Pediomelum tenuiflorum (Pursh) A.N. Egan

Gray Scurf Pea


CC = 8
CW = 5
MOC = 54

© SRTurner

Family - Fabaceae/Faboideae

Habit - Perennial forb with a stout taproot below a thickened, often relatively long-branched caudex, not tuberous-thickened.

Stems - Loosely ascending to erect, to 1.0 m, sometimes from a spreading base, well-branched above the base, moderately to densely pubescent with short, appressed to upward-curved, whitish hairs, sometimes only sparsely hairy toward the base or with scattered, longer, spreading hairs, sometimes sparsely gland-dotted, the lower few nodes often leafless (with the stipules fused). Hairs often mostly in distinct longitudinal lines with some sparse pubescence between the lines.

Pediomelum_tenuiflorum_stem.jpg Stem, node, and stipule.

© SRTurner

Leaves - Alternate, palmately 3-5-foliate (the uppermost leaves occasionally appearing simple), petiolate, stipulate. Petioles 0.2-3.0 cm long, the uppermost leaves sometimes nearly sessile. Stipules of well-developed leaves 2-5 mm long, linear, hairy, and gland-dotted. Leaflets 1.5-4.0 cm long, elliptic to oblanceolate, rarely obovate or nearly linear, rounded to bluntly pointed or shallowly notched at the tip, occasionally a few of the leaflets sharply pointed, the upper surface sparsely and minutely appressed-hairy to nearly glabrous, also densely gland-dotted, the undersurface moderately appressed-hairy and sparsely to moderately gland-dotted.

Pediomelum_tenuiflorum_leaf1.jpg Leaf.

© SRTurner

Pediomelum_tenuiflorum_leaf1a.jpg Leaflets adaxial surface.

© SRTurner

Pediomelum_tenuiflorum_leaf2a.jpg Leaflets abaxial surface.

© SRTurner

Pediomelum_tenuiflorum_leaves.jpg Pressed leaves.

© DETenaglia

Inflorescences - Spikelike racemes with 2-4 often relatively crowded clusters, sometimes reduced to a solitary cluster, 1.5-6.0 cm long and 0.8-1.2 cm wide at flowering, elongating to 3-10 cm with age, the stalk 2-9 cm long, the bracts 2-3 mm long, lanceolate to ovate, angled or tapered at the tip, hairy and usually also gland-dotted, the flower stalks 1.5-3.0 mm long. Flowers 1-4 per node.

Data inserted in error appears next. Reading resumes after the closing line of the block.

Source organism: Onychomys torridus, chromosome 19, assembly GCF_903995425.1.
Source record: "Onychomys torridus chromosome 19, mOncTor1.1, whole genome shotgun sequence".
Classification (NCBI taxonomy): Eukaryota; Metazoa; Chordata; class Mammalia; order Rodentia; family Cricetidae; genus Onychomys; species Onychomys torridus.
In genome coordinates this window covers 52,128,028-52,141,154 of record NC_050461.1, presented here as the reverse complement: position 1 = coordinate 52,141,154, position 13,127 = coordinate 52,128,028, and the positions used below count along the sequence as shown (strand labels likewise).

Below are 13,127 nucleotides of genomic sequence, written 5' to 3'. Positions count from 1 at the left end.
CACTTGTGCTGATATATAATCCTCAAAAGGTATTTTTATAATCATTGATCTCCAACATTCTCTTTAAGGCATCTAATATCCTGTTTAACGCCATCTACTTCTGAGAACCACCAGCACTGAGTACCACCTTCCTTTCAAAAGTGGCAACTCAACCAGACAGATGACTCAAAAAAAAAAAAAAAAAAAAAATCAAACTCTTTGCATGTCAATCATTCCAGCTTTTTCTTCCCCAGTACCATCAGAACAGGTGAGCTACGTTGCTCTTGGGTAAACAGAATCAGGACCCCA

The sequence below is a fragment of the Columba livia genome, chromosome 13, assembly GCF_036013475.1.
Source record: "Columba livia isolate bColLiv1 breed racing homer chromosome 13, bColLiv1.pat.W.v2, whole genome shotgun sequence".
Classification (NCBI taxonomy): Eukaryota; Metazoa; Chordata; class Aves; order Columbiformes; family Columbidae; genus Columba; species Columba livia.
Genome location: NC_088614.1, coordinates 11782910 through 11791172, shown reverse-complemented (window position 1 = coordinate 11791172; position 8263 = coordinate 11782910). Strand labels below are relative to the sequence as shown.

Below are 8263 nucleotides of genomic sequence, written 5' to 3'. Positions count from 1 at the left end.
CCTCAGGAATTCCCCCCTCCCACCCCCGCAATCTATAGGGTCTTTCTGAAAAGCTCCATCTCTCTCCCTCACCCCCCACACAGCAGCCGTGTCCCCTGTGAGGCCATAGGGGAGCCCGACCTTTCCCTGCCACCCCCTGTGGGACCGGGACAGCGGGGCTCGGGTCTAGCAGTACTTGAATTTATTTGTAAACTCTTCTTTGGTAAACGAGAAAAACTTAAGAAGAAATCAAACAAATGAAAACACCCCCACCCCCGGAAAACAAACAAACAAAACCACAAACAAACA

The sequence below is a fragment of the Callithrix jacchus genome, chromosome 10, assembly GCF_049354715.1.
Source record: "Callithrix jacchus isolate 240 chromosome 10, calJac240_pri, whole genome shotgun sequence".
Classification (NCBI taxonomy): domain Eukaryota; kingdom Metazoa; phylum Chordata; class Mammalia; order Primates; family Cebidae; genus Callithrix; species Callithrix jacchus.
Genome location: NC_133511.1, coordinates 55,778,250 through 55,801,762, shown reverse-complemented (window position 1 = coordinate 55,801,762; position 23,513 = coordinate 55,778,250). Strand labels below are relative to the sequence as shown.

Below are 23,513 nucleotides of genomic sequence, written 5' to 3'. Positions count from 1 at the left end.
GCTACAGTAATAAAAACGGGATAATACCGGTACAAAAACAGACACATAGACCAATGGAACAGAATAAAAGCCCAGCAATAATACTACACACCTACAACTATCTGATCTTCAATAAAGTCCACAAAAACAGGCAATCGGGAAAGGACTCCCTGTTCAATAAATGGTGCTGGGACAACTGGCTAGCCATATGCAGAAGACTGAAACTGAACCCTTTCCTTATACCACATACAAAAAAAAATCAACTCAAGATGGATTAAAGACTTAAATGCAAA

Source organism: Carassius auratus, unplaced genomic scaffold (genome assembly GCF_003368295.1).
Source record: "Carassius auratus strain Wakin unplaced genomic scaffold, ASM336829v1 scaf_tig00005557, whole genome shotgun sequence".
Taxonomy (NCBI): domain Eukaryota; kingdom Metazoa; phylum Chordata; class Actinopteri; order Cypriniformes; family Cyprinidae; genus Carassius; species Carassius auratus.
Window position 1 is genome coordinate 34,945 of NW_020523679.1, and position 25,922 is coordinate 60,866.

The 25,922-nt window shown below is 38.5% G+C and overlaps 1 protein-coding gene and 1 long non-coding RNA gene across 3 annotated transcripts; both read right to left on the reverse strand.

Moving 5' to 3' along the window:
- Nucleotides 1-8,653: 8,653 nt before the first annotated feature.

Pediomelum_tenuiflorum_inflorescence.jpg Inflorescence.

© SRTurner

Flowers - Calyces uniformly woolly-hairy, 2.5-4.0 mm long at flowering, the tube 1-2 mm long, not pouched at the base, the upper lobes 0.5-1.0 mm long, the lowermost lobe 1.5-2.0 mm long. Corollas papilionaceous, 5-7 mm long, usually bluish purple to purple to nearly white, the banner sometimes with a pair of white spots toward the base and lighter purple on the outer surface. Stamens 10. Filaments with the fused portion 2.5-3.5 mm long, the free portion 0.5-1.0 mm long, the filaments somewhat broadened. Style 2.2 mm long, glabrous. Ovary 0.9 mm long, glabrous.

Pediomelum_tenuiflorum_flowers.jpg Flowers.

© SRTurner

Pediomelum_tenuiflorum_calyces.jpg Calyces.

© SRTurner

Pediomelum_tenuiflorum_flowers1.jpg Flowers.

© SRTurner

Pediomelum_tenuiflorum_flowers2.jpg Flowers.

© SRTurner

Fruits - Modified legumes with the body 5-7 mm long, 3-4 mm wide, elliptic in outline, glabrous, densely gland-dotted, tapered to a short, straight, triangular beak 1.5-2.0 mm long, the surfaces leathery, indehiscent (shed along with the calyx and flower stalk). Seeds 4-5 mm long.

Pediomelum_tenuiflorum_fruits.jpg Immature fruits.

© SRTurner

Pediomelum_tenuiflorum_seeds.jpg Mature fruits and seeds.

© SRTurner

Flowering - April - September.

Habitat - Glades, upland prairies, streambanks, ledges and tops of bluffs, railroads, roadsides.

Origin - Native to the U.S.

Lookalikes - None.

Other info. - This species is common in the upper 2/3 of Missouri, but uncommon or absent through much of the Ozark region. Missouri lies near the eastern edge of its natural range, which extends through a large portion of the central continental U.S. The plant is recognized by its long, narrow inflorescences of bean-pattern flowers which range from purple to nearly white in color, and its palmately compound leaves. The leaflets are narrow and usually somewhat shiny on the upper surface, and under close examination are seen to have dense glandular stippling. The plant has been cultivated for erosion control and for support of honyebees.

This species has been also been known as Psoralea tenuiflora, Psoralidium tenuiflorum, and Psoralea floribunda. Steyermark listed two varieties for the plant. Variety floribunda (Nutt.) Rydb. typically has 2-4 flowers per node and densely crowded racemes with flowers to 8 mm long, whereas var. tenuiflora has less crowded racemes, 1-2 flowers per node, and flowers to 6 mm long. These varieties can be hard to distinguish and are not currently recognized in Missouri.

Photographs taken at the Settles Ford Conservation Area, Cass County, MO., 7-14-00 (DETenaglia); also at St. Joe State Park, St. Francois County, MO, 6-2-2013, Valley View Glade Natural Area, Jefferson County, MO, 6-1-2020, and Shaw Nature Reserve, Franklin County, MO, 6-12-2023 and 6-30-2023 (SRTurner).